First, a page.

Just like doctors, managers, salespeople, athletes, and any other professionals, they never stop learning. Every year, they are required to get tested and re-certified. Athletes are constantly training and discovering more ways for self-improvement. In fact they pay top dollars for mental coaching.
In bachata, there is a danger of "hey, I don't need anymore lessons" due to the fact that it is such a simple dance with simple moves. However...
Bachata techniques and movements (authentic) are actually difficult to master if you don't have patience. Most students give up and are satisfied with the limited movements they've mastered.
The dance has a lot of short movements, meaning, most of the movements aren't "full range of motion" type i.e., ballroom's figure 8 or electric slide. Mastering short movements takes time to master because they are "dynamic" as opposed to "static." In other words when it comes to muscles being used, bachateros uses Fast Twitch Muscles, particularly, the Type II Fibers.
Is it possible to use both Fast Twitch and and Slow Twitch muscles in bachata? Absolutely, do you ever notice students dancing to the fast Se Te Nota (Joe Veras) easily, yet, when they dance Vivire (Juan Luis Guerra) they have a hard time slowing down and still doing rapid movements? Well...this another topic of article isn't it?
But I digress...
HOW DOES A STUDENT KNOW IF THEY ARE GOOD ENOUGH FOR THE NEXT LEVEL - Intermediate, Advance or even Pro?
There are several ways, actually, and one of them isn't coming from the student. Just because you have taken several lessons, or workshops, doesn't mean you can now qualify yourself as "good enough."
Think about it.
Who determines if you are good enough in academic school? Who decides if you are good enough for a degree? Who decides if you are good enough for a Certification? Who decides if you are good enough to win a competition? Certainly, not you.
Most of the time, your teacher or your coach can tell you what you need to improve if you actually ask them. They will never tell you what they think of your dancing if you never ask. (I personally won't). But if you actually want to really improve, you have to ask but be prepared for constructive criticism which isn't meant to demean or hurt you.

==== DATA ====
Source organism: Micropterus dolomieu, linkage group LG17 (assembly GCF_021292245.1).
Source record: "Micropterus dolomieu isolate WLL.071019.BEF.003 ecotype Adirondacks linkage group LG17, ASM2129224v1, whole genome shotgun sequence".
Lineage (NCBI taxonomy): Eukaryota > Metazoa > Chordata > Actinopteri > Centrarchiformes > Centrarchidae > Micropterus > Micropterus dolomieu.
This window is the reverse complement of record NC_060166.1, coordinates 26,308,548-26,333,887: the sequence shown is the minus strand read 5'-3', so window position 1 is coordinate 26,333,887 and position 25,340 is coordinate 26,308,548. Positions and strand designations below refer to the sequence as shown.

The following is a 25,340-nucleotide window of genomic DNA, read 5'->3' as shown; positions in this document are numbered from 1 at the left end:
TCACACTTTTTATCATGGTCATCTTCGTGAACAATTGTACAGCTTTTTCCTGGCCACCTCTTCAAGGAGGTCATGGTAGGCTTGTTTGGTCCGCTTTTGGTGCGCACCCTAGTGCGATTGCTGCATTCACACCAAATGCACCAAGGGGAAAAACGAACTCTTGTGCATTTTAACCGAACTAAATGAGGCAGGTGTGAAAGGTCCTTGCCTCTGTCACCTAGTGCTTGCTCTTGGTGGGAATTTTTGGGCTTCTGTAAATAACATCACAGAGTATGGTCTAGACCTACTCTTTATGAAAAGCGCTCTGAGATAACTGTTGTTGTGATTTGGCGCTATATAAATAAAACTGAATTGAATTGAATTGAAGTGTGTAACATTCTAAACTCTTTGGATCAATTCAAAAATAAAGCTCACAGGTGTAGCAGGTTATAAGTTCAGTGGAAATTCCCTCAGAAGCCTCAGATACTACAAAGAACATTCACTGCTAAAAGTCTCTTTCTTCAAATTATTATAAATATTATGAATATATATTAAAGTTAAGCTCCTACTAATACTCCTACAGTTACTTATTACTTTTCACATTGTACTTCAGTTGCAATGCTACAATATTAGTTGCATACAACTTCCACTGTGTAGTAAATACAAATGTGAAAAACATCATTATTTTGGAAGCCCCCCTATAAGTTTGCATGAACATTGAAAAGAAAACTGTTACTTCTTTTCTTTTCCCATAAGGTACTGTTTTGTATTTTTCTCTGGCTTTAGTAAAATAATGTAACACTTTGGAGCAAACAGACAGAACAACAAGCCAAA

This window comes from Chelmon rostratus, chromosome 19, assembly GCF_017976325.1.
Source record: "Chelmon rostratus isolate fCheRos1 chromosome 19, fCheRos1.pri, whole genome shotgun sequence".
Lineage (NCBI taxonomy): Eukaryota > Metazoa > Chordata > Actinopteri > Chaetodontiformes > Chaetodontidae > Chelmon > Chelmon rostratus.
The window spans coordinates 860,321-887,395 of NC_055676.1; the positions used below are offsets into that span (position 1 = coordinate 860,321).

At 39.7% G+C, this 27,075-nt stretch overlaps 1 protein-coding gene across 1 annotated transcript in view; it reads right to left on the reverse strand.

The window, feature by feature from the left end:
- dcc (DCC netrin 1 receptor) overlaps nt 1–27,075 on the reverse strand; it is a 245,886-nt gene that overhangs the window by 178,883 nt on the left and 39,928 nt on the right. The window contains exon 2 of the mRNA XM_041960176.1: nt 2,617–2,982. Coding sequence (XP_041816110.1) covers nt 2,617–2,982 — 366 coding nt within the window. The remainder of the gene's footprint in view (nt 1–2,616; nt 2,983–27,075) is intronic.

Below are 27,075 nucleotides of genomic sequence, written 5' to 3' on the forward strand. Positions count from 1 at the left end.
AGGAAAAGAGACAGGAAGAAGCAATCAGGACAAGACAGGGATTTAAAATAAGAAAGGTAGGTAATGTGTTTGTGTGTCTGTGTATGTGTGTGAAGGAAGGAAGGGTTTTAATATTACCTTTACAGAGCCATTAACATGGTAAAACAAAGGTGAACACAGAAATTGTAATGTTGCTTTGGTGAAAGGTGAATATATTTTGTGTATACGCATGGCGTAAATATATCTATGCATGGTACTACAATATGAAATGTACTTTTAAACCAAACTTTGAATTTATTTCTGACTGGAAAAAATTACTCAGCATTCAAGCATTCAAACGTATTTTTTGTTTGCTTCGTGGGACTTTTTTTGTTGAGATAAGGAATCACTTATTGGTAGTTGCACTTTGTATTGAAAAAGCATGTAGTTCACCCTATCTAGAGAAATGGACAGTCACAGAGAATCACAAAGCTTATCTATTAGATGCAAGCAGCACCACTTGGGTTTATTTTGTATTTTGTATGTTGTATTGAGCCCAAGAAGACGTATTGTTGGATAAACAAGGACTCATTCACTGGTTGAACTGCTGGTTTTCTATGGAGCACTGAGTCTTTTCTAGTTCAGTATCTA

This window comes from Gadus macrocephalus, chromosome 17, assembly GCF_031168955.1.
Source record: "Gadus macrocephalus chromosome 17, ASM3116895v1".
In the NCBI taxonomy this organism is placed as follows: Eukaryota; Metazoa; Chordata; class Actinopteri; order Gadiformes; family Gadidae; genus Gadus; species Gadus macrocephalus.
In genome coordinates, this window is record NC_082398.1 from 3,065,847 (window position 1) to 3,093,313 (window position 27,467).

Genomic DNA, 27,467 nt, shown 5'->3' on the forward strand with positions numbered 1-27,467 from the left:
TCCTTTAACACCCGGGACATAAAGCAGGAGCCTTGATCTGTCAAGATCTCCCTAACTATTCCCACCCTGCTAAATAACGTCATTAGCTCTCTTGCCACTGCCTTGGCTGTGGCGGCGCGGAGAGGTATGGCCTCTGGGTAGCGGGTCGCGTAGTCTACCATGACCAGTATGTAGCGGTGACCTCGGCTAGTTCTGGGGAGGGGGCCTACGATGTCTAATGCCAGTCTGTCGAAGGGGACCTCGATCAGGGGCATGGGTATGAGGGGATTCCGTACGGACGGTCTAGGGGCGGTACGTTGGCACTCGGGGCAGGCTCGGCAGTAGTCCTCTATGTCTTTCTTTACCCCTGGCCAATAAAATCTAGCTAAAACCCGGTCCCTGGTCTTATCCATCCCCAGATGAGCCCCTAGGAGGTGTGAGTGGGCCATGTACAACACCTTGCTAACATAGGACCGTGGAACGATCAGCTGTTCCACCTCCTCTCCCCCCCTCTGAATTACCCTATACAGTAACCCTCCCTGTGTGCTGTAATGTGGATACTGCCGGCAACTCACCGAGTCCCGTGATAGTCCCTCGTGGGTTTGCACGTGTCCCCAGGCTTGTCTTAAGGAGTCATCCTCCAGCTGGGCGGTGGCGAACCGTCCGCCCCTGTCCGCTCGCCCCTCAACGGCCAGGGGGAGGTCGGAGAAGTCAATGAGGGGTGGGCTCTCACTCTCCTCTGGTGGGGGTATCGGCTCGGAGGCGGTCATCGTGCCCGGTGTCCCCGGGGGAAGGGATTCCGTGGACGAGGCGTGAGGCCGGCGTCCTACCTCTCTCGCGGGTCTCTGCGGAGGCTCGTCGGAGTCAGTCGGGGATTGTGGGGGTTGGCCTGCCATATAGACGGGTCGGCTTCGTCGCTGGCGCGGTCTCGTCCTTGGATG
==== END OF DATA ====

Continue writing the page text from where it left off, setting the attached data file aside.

In the old Kung Fu TV Series, remember David Carradine? After a couple of training sessions, he asked his teacher, "teacher, how long will it take for me to be good and when can I leave the Shaolin Temple?" "Snatch this grasshopper out of my hand and when you can do this, you can leave the temple, says master Po" And of course it took him years to be able to do that. It was his master's way of saying, "Ill tell you when you're ready."
Never ask your friends, your boyfriend, your girlfriend if you're good enough. 99% of the time, they don't want to offend you or hurt your feelings. There are a few teachers out there who also don't want to offend you for the fear of losing you as their student - stop learning from them. Learn from the ones that actually cares about the art of dancing and students of dancing.
You can also record yourself social dancing in a video...watch it afterwards and even show it to a person that is a dance expert. Please don't ask your colleagues. Most of the time, they don't want to offend you, or they actually have no clue "what's good or bad."
Nightclub Dance Classes are really not the place to get you better in dancing because the teachers won't be able to give you full attention. Dance Studio classes, although better than nightclub classes, will also not get you better in dancing unless, you constantly and repetitively attend the classes over and over again. You see, there is a difference between taking a class for an hour and training to dance for many hours.
Don't get me wrong, you can learn a move or certain moves in an hour just like I can actually memorize the math's multiplication table in a few hours. But memorizing a move won't make you better in social dancing; training and practicing the moves does.
There is a notion I'd like to debunk, "Practice makes perfect." NO!!! You're missing one word, "GOOD practice makes perfect." A qualified person has to be there to CORRECT you. He will constantly correct you until you bleed.
A good example with this is with Team Rodchata Members (my former dance group). They practiced 3 top 4 hours twice a week (which is not even enough) rehearsing just a few techniques. They were all tough on each other. They lost a lot of weight for hardcore dance training. If one person was lagging in perfecting a movement, one of them would help and paid extra attention with coaching. Team Rodchata dancers might not have been that popular for "performance" on stage, but they certainly built quite a good reputation when it came to social dancing in the Bay Area which is lacking amongst other dance team groups.
Learning from a class or workshop isn't good enough, good training makes you a good dancer.
The bottom line is bachata is a feeling. We all know that mastering your feelings takes time...
Catch Rodchata Dance Classes every Wednesday at Allegro Ballroom, 5855 Christie Ave, Emeryville, CA from 730pm to 930pm - Like His Dance Classes Page Here - https://www.facebook.com/RodchataBachataKizomba